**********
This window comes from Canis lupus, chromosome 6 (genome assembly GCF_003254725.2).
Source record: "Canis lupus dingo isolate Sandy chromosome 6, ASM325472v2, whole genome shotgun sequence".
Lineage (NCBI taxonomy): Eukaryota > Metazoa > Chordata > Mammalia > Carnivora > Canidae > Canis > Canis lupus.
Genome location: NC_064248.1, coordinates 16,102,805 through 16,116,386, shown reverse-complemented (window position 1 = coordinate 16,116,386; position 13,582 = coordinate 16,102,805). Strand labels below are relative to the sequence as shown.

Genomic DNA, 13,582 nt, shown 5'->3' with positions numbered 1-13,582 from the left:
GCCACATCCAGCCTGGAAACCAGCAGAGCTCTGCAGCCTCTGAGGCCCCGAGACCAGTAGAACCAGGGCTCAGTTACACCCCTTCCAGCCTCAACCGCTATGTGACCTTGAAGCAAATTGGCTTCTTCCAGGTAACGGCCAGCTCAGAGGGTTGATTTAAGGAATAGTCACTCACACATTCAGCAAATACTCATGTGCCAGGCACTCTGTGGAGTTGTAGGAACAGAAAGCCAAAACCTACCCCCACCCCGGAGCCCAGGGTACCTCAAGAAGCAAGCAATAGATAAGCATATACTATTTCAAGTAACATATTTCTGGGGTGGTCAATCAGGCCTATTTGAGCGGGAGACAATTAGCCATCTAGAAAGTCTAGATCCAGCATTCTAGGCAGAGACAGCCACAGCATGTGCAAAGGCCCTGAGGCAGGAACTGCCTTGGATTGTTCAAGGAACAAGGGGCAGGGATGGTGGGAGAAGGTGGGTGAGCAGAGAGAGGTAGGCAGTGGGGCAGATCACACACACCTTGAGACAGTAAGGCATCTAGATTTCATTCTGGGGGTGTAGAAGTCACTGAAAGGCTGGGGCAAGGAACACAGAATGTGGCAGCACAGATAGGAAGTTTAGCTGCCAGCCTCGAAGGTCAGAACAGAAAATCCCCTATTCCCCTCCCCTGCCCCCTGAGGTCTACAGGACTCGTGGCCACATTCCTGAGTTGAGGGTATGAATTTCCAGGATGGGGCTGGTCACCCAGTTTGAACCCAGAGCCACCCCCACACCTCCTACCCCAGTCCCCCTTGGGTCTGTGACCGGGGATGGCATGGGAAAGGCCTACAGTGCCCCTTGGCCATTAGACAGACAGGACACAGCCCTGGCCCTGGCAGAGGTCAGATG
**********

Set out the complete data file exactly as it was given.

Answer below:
This window comes from Canis lupus, chromosome 6 (genome assembly GCF_003254725.2).
Source record: "Canis lupus dingo isolate Sandy chromosome 6, ASM325472v2, whole genome shotgun sequence".
Lineage (NCBI taxonomy): Eukaryota > Metazoa > Chordata > Mammalia > Carnivora > Canidae > Canis > Canis lupus.
Genome location: NC_064248.1, coordinates 16,102,805 through 16,116,386, shown reverse-complemented (window position 1 = coordinate 16,116,386; position 13,582 = coordinate 16,102,805). Strand labels below are relative to the sequence as shown.

Genomic DNA, 13,582 nt, shown 5'->3' with positions numbered 1-13,582 from the left:
GCCACATCCAGCCTGGAAACCAGCAGAGCTCTGCAGCCTCTGAGGCCCCGAGACCAGTAGAACCAGGGCTCAGTTACACCCCTTCCAGCCTCAACCGCTATGTGACCTTGAAGCAAATTGGCTTCTTCCAGGTAACGGCCAGCTCAGAGGGTTGATTTAAGGAATAGTCACTCACACATTCAGCAAATACTCATGTGCCAGGCACTCTGTGGAGTTGTAGGAACAGAAAGCCAAAACCTACCCCCACCCCGGAGCCCAGGGTACCTCAAGAAGCAAGCAATAGATAAGCATATACTATTTCAAGTAACATATTTCTGGGGTGGTCAATCAGGCCTATTTGAGCGGGAGACAATTAGCCATCTAGAAAGTCTAGATCCAGCATTCTAGGCAGAGACAGCCACAGCATGTGCAAAGGCCCTGAGGCAGGAACTGCCTTGGATTGTTCAAGGAACAAGGGGCAGGGATGGTGGGAGAAGGTGGGTGAGCAGAGAGAGGTAGGCAGTGGGGCAGATCACACACACCTTGAGACAGTAAGGCATCTAGATTTCATTCTGGGGGTGTAGAAGTCACTGAAAGGCTGGGGCAAGGAACACAGAATGTGGCAGCACAGATAGGAAGTTTAGCTGCCAGCCTCGAAGGTCAGAACAGAAAATCCCCTATTCCCCTCCCCTGCCCCCTGAGGTCTACAGGACTCGTGGCCACATTCCTGAGTTGAGGGTATGAATTTCCAGGATGGGGCTGGTCACCCAGTTTGAACCCAGAGCCACCCCCACACCTCCTACCCCAGTCCCCCTTGGGTCTGTGACCGGGGATGGCATGGGAAAGGCCTACAGTGCCCCTTGGCCATTAGACAGACAGGACACAGCCCTGGCCCTGGCAGAGGTCAGATG